As a (Veterans Administration) VA nurse working in a Bay Area Veterans hospital, taking care of veterans is a lot like getting married to a lost cause. There is the romance and honeymoon of wanting to believe that your patient is a hero, who needs your total commitment to get well.
You really do fall in love with them. Every one of them. And the VA promotes this. What greater mission as a VA nurse than to bring the hero back to health?
They come on the unit. They leave in some kind of state that is better than they came. They dry out. They take their meds. Their blood glucose comes down and they lose weight. They smoke less.
Six weeks, two months, a year later, they return. The roller coaster starts again. They break your heart.
They are in worse condition. One got his foot amputated, and then a year later the rest of his leg. “If I had known about blood sugar levels, I would have eaten better.”
No you wouldn’t have. But we start the fiction all over again. “You can do it! You are worth it! We are so happy you came in to see us!”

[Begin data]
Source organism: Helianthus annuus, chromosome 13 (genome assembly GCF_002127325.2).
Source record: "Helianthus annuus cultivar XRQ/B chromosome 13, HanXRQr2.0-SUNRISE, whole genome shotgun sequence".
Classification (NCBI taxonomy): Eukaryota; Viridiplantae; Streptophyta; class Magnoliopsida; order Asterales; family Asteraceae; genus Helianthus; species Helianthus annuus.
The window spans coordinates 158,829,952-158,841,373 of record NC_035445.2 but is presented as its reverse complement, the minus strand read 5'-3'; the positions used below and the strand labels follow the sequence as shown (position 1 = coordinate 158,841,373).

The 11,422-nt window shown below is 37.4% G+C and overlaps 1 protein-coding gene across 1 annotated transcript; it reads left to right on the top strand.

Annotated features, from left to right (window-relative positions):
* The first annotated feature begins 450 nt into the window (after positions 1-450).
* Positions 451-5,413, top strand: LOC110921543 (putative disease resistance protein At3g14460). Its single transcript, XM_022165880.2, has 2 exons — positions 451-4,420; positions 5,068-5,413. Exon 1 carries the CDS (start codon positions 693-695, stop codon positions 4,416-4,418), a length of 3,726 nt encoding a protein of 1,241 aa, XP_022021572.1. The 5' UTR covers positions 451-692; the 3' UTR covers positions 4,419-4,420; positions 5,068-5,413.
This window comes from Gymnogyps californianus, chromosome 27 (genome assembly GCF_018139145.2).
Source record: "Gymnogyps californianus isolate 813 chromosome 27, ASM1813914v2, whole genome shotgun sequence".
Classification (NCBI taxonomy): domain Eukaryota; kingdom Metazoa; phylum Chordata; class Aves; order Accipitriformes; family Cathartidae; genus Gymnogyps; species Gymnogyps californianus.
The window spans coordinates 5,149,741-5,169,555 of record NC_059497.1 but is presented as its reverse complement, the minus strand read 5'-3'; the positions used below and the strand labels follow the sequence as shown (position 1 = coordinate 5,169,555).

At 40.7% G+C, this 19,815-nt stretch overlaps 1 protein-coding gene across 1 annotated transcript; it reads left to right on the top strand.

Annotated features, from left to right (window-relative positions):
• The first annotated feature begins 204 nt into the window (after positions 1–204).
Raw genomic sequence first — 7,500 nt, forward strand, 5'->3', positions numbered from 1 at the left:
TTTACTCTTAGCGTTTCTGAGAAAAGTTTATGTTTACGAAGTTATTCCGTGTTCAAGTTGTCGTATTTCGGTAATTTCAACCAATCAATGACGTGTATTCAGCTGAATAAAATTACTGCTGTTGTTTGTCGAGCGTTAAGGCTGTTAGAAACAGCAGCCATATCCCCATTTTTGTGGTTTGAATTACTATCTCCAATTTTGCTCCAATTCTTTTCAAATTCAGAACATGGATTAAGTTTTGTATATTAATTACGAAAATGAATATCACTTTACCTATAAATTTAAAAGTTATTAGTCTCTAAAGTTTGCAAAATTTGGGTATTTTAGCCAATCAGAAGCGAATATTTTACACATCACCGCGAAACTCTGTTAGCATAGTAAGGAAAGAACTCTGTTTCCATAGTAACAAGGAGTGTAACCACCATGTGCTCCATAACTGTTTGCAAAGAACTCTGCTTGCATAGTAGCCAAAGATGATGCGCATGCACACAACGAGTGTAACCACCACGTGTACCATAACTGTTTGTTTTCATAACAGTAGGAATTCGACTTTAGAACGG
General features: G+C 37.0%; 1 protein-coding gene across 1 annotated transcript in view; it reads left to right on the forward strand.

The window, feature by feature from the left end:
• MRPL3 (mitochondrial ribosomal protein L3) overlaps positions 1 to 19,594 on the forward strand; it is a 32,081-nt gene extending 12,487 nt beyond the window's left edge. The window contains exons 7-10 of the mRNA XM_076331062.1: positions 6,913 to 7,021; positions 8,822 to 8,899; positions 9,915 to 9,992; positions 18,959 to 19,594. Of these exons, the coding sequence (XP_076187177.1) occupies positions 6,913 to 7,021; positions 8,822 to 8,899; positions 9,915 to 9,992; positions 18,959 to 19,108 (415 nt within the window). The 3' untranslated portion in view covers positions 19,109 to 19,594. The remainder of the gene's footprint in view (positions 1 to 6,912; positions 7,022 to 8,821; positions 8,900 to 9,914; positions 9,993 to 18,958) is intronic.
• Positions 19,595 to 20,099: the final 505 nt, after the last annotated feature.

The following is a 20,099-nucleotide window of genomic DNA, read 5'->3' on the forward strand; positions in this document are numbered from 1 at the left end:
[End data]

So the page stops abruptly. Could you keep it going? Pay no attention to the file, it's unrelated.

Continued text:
It is the least rewarding job for the most needy patients who steal your heart and stomp it into the ground.
The media says that lack of access at the VA occurs because the VA can’t find doctors and primary care physicians and nurse practitioners to work at the VA.
The question is not WHY are the wait times so long. The question at the VA is HOW to find health professionals who can bear the burden of the toll that war takes on these men and women. We who work at the VA know it is because the job robs your soul eventually. Who wants to do it with the current healthcare model where both nurses and the patients fail?
The real question is why doesn’t the VA spend more money on researching what is the best medical and mental health care for self-destructive, non-compliant, often very mentally ill people.
Working at the VA is like being a teacher in a special needs school. But the VA doesn’t teach you how to be a special needs nurse.
The mission of the VA is to serve very special people. As a VA nurse, the VA should stop pretending that regular health care models will work with veterans.
~ The author is a VA nurse working at a facility in Northern California who has asked that their identity not be revealed to protect from retribution.